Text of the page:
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Multitasking on a Surface is a Snap


New Member
I had Tweetro and Mail running on my Surface RT. I tapped on a link in Tweetro to open the page in the browser. I finished reading the article in Internet Explorer. I swiped in from the left edge. What app was I switched to?

Tweetro, of course. I expected the swipe to be interpreted as a back to last app gesture, and that it was. Then I waited for a second or so. I swiped in from the left edge once more. Although not as confident as last time, I still expected to be switched to Mail, as an IE to Tweetro back to IE swiping sequence didn't make sense.

I was wrong. IE was swiped back in. I needed to find out why and see if there's some underlying logic that determined this. I would have been disappointed if there wasn't. Fortunately, it became quickly apparent what the rationale was. And I wasn't disappointed.

See, on Windows 8, the app that's swiped in from the left edge depends on when you last did a left swipe to switch apps. If like in my example you wait a second or more, you're returned to the previous app. The time delay results in an assumption made that you're continually switching between two specific apps. For example, you're writing an email but consulting a website/document/etc. as you write it. However, if you do a swipe within a second or so of the last, the switched to app is not the one you were on previously, but the next in the queue. The assumption here is because of the minimal time interval between swipes, your intention is to swipe through your running apps rather than jumping back to the last app.

Confused? Watch the video (apologies for the poor production values).


This is pretty great. It makes multitasking even without snap frictionless; you can switch between two apps seamlessly without any interruptions. This is a stellar feature on Windows RT that demonstrates a commendable attention to detail. It's one of those things you may not consciously notice, and that would explain why I've not come across anyone heaping praise on it.

It's little big details like this that make the Surface RT an attractive alternative to the iPad. There are many points that the iPad beats the Surface on, but multitasking is not one of them. And multitasking is a big deal. It's no small win. And that's why Microsoft should really be making a bigger effort to emphasise the practicalities this win brings to the user.

This was a post from my blog focusing on Microsoft's devices and services' UX/UI found at mtrostyle.net - Home. Check it out if you've a moment. If you enjoyed reading it, would appreciate it if you spread the word. Catch me @mtrostyle.


Super Moderator
This is something I for one have been taking advantage of and yes it is a great feature that doesn't really get talked about. Of course it wasn't directly the point of the post but it is worth pointing out how swiping in and back pulls up the list of open apps. Now using this gesture with the others you mentioned means very powerful multitasking options.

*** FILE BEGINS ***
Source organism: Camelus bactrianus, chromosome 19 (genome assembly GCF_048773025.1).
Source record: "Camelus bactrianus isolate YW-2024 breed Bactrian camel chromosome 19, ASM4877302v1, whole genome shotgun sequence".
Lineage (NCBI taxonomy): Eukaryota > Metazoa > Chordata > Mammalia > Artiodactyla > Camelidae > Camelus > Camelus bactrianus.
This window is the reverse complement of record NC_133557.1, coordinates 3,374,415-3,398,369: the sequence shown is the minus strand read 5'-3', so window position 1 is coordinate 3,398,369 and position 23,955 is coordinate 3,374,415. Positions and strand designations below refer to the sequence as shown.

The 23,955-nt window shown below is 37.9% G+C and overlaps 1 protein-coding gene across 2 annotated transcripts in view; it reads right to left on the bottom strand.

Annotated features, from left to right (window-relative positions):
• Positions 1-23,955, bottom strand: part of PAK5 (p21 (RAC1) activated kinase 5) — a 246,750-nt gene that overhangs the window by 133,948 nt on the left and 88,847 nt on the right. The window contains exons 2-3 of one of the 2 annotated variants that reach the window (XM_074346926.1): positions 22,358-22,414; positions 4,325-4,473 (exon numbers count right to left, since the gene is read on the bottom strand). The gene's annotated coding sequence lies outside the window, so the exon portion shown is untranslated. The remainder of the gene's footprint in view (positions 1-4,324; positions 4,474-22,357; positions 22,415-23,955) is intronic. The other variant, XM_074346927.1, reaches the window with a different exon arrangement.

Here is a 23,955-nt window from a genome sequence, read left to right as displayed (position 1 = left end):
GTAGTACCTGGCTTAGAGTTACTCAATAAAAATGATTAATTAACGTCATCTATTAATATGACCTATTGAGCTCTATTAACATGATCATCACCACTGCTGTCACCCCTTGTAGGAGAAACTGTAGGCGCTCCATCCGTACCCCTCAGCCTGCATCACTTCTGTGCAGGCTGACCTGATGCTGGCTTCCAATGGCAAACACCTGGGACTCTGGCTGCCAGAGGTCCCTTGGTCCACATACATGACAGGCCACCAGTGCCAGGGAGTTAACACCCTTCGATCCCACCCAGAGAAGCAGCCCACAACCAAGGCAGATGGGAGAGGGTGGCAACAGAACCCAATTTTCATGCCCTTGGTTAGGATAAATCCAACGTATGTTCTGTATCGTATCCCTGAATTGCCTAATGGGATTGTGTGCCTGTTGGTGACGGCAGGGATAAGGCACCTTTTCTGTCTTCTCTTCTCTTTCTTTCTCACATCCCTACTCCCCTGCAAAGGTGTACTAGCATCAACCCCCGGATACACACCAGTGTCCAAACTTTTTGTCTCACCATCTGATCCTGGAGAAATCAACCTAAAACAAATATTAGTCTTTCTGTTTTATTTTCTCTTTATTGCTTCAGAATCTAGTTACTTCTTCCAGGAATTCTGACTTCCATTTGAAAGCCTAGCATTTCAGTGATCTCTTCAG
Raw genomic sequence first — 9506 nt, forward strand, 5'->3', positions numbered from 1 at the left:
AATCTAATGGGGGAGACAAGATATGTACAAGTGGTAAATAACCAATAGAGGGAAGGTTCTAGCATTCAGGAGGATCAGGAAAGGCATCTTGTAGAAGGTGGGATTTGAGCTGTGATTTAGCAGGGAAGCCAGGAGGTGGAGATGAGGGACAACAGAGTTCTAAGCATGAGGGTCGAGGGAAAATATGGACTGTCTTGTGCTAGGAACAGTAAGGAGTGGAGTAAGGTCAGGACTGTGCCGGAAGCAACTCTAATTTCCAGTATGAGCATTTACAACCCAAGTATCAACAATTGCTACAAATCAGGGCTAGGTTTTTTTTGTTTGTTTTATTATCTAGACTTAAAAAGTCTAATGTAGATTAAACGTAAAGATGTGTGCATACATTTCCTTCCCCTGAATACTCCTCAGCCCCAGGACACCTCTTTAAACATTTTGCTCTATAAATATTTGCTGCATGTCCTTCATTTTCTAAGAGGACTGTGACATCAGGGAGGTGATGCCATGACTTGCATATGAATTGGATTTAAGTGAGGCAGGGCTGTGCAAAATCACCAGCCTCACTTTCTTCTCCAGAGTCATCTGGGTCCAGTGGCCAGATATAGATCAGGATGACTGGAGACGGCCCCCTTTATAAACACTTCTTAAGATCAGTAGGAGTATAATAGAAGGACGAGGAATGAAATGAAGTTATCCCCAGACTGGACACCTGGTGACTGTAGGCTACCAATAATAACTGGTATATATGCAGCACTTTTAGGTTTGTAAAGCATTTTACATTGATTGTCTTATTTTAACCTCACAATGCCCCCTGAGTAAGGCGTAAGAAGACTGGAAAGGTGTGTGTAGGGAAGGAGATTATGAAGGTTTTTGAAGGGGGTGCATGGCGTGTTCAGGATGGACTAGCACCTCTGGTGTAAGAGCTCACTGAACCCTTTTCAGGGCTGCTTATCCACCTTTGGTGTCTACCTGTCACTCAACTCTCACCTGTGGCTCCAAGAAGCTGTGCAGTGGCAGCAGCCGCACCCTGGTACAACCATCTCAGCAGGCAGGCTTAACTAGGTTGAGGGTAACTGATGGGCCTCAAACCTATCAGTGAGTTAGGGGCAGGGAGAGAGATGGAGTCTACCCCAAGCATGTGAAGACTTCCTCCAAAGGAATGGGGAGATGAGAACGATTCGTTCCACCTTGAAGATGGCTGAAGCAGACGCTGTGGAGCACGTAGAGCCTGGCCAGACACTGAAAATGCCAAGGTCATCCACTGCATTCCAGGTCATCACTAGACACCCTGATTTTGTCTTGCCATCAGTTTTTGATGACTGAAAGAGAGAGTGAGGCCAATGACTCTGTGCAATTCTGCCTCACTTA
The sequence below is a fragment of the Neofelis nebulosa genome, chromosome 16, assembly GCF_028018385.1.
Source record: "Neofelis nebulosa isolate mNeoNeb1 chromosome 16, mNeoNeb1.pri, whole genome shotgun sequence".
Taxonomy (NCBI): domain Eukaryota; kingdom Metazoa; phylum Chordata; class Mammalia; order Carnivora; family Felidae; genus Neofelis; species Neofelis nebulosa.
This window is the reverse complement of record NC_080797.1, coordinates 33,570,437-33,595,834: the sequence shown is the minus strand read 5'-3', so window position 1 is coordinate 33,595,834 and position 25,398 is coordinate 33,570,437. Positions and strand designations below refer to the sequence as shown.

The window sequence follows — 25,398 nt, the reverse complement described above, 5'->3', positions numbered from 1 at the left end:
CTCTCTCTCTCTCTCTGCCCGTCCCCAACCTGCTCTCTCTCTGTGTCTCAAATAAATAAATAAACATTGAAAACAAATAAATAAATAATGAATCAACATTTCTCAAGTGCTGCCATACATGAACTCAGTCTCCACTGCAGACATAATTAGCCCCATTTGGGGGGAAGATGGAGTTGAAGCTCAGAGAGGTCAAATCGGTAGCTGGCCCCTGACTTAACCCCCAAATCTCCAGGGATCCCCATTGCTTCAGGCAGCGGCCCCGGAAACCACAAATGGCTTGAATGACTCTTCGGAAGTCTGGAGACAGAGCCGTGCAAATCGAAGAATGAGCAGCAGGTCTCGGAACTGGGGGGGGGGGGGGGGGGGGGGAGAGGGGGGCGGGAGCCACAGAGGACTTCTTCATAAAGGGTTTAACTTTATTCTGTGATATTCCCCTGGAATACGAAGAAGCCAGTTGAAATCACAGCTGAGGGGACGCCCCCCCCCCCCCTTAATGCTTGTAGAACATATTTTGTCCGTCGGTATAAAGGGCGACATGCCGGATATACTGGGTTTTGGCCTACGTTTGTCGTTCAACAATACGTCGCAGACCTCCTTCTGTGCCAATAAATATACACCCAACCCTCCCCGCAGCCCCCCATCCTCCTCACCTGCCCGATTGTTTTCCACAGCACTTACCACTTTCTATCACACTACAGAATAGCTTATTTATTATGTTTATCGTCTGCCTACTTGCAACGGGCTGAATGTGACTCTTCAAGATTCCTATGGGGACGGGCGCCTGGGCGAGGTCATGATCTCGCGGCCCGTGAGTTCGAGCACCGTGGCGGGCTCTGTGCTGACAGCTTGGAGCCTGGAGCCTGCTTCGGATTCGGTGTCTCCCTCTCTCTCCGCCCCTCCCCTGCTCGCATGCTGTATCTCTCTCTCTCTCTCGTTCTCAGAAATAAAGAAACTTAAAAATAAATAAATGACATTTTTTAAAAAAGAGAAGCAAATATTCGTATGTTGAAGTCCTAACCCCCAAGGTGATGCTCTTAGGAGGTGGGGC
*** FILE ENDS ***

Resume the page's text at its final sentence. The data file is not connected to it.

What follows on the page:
Well-Known Member
Is it not showing as an embed in the original post for you?

In any case, direct link to the video is here: .
No it did not, but thanks for the link. That looks amazing. But I could not replicate it. I tried by having the Mail app, Skype and IE open. But what I did notice is that if I do what you show on that video within IE, I can switch from one page to another by sliding from the left to right and from the right to the left. I'm not quite sure what I am missing. With the three apps - as mentioned earlier open - when I switch from the left to the right, I get the bar where I can see the app windows listed one below the other (in my example there are two) and right at the bottom of that bar, I can see the Start screen in miniature clicking on which brings me back to the start screen. It is like using the Win key. So, I wonder, is this app specific? Should not be at least in the way you describe it.

One thing I noticed is that if I open an app from within IE - like what I did when I viewed the original post that you linked to and which contains a link to Tweetro, I go into the app store - specifically to the page to buy Tweetro). Now I can switch from the App store back to IE (the page containing the link). But If I am in IE and I have the Mail app open, I can't move from IE to the Mail app doing what you described - unless a link in the Mail app leads to IE or from IE to the Mail app, if you know what I mean.
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Super Moderator
Krista, there are three motions plus one for IE you noted. First let's start with IE. When in the app you can swipe left and right to go forward and back pages as you noted. You do not need to do this from the edges of the screen.

Moving on to the three multi task gestures, all take place by initiating the swipe from the left edge of the screen coming from the bezel onto the screen.

1. Swipe in from left edge to go to previous task. Continue swiping to cycle through all open apps.

2. Pause for a second before swiping in from the left edge to switch back and forth between the two most recently used apps.

3. Swipe in part way ~25% and without lifting swipe back towards the left edge to get a list of all open apps and the start button as you described.


New Member
I think to really get a feel of the timing for 1 and 2 you need to use a counting tech used as a drummer. Quickly switch would be simply 1,2,3,4 or the slower would be 1 e & A, 2 e & a, 3 etc. on both examples you swipe on the number count- getting a different result as described by OP. :big smile:


Well-Known Member
OK. Thanks guys, I got it. I had to go to Settings>PC Settings and then to App Switching to enable that feature. And, yeah, it is amazingly convenient!
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